Given I work in a male-dominated industry, I’m typically the only woman in the room. I was in a meeting with all men and one of them made a suggestion which I disagreed with. A male colleague said, “I don’t think that’s a good idea and it opens us up to liability.” I piggy-backed on this comment and said, “I agree with “X”, we should look for an alternative solution which is better in line with the mission of our company.” Later that day, my boss asked me to his office and told me I was disrespectful to the male colleague who made the suggestions and came off as “aggressive.” I was floored. I couldn’t have been more respectful or professional in my approach. I asked if “X” was told the same thing because his statement specifically said our colleague’s idea “wasn’t good?” As expected, his comment was received as perfectly acceptable, and mine was not.
What should a powerful woman do in a context where she feels that people are uneasy around her?
In order for things to change, women have to call it out. In the example above, I asked my boss to provide me with specifics around how my comment was disrespectful or aggressive. He couldn’t, he said it was just a “feeling.” I didn’t let him get away with it and said, “I’m open to constructive feedback. However, the next time you want to provide constructive feedback, I would appreciate empirical data regarding the behavior at hand, rather than a ‘feeling.” He never did that again.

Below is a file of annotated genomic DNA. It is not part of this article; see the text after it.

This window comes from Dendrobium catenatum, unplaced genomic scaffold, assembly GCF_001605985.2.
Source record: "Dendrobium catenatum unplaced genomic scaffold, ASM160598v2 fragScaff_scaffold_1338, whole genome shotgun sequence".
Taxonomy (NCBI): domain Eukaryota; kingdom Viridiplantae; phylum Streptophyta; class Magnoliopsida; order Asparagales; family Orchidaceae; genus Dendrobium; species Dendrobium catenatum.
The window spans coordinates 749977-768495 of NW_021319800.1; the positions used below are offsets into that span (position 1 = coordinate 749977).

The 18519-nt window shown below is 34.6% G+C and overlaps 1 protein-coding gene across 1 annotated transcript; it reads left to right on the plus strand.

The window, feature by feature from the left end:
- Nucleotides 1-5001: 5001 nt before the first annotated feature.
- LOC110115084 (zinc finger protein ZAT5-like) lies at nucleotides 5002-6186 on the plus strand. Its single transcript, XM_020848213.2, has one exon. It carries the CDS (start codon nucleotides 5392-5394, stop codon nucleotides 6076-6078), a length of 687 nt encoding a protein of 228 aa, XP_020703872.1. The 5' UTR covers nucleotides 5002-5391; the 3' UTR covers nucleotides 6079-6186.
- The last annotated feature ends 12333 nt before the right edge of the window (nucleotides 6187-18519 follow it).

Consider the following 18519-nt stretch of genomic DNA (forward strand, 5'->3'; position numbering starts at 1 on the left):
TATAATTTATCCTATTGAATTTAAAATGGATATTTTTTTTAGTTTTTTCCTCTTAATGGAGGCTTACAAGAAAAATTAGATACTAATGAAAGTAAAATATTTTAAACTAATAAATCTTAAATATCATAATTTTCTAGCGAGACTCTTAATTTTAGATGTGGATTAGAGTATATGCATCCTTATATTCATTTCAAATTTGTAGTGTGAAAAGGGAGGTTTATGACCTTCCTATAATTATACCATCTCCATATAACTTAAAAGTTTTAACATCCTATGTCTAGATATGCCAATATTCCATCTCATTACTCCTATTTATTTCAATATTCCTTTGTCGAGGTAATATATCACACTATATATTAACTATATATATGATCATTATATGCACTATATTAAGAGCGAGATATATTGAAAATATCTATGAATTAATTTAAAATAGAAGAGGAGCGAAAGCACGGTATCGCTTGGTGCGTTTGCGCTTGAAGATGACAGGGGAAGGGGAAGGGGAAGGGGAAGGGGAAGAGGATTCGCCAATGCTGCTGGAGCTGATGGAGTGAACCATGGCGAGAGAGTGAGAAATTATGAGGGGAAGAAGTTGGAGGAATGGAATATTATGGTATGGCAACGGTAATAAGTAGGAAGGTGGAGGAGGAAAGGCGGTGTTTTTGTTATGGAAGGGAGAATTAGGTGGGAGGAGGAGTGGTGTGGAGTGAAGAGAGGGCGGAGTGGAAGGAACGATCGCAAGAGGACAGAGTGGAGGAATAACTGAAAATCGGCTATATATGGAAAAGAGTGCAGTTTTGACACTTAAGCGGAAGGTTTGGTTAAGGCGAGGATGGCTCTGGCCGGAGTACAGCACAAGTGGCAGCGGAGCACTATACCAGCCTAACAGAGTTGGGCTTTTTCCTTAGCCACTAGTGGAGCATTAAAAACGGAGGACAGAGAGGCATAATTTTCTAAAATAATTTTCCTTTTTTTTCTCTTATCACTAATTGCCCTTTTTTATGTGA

What do we need to do as a society to change the unease around powerful women?
We need to understand where our discomfort comes from, which is strictly from our archaic beliefs around the standard norms of behavior for women. Once we understand this, we are more open to look inward and determine whether our discomfort is actually valid. We can ask ourselves, “would I feel the same way if she were a man.” That’s the first step to change.
In my own experience, I have observed that often women have to endure ridiculous or uncomfortable situations to achieve success that men don’t have to endure. Do you have a story like this from your own experience? Can you share it with us?
In a lunch meeting with a prospective male client, he suggested that I should grow my nails longer because he found it more attractive. I was so shocked by his statement that I asked him to repeat himself, and he did. After reprimanding him for his comment, I got up from the table and left. Unfortunately, this situation is very common for women. Men often give themselves permission to comment on our looks, yet they would never do the same to a man. Further, men believe we are still “Barbie dolls” with the goal of looking attractive for them, and they have little shame in making this known.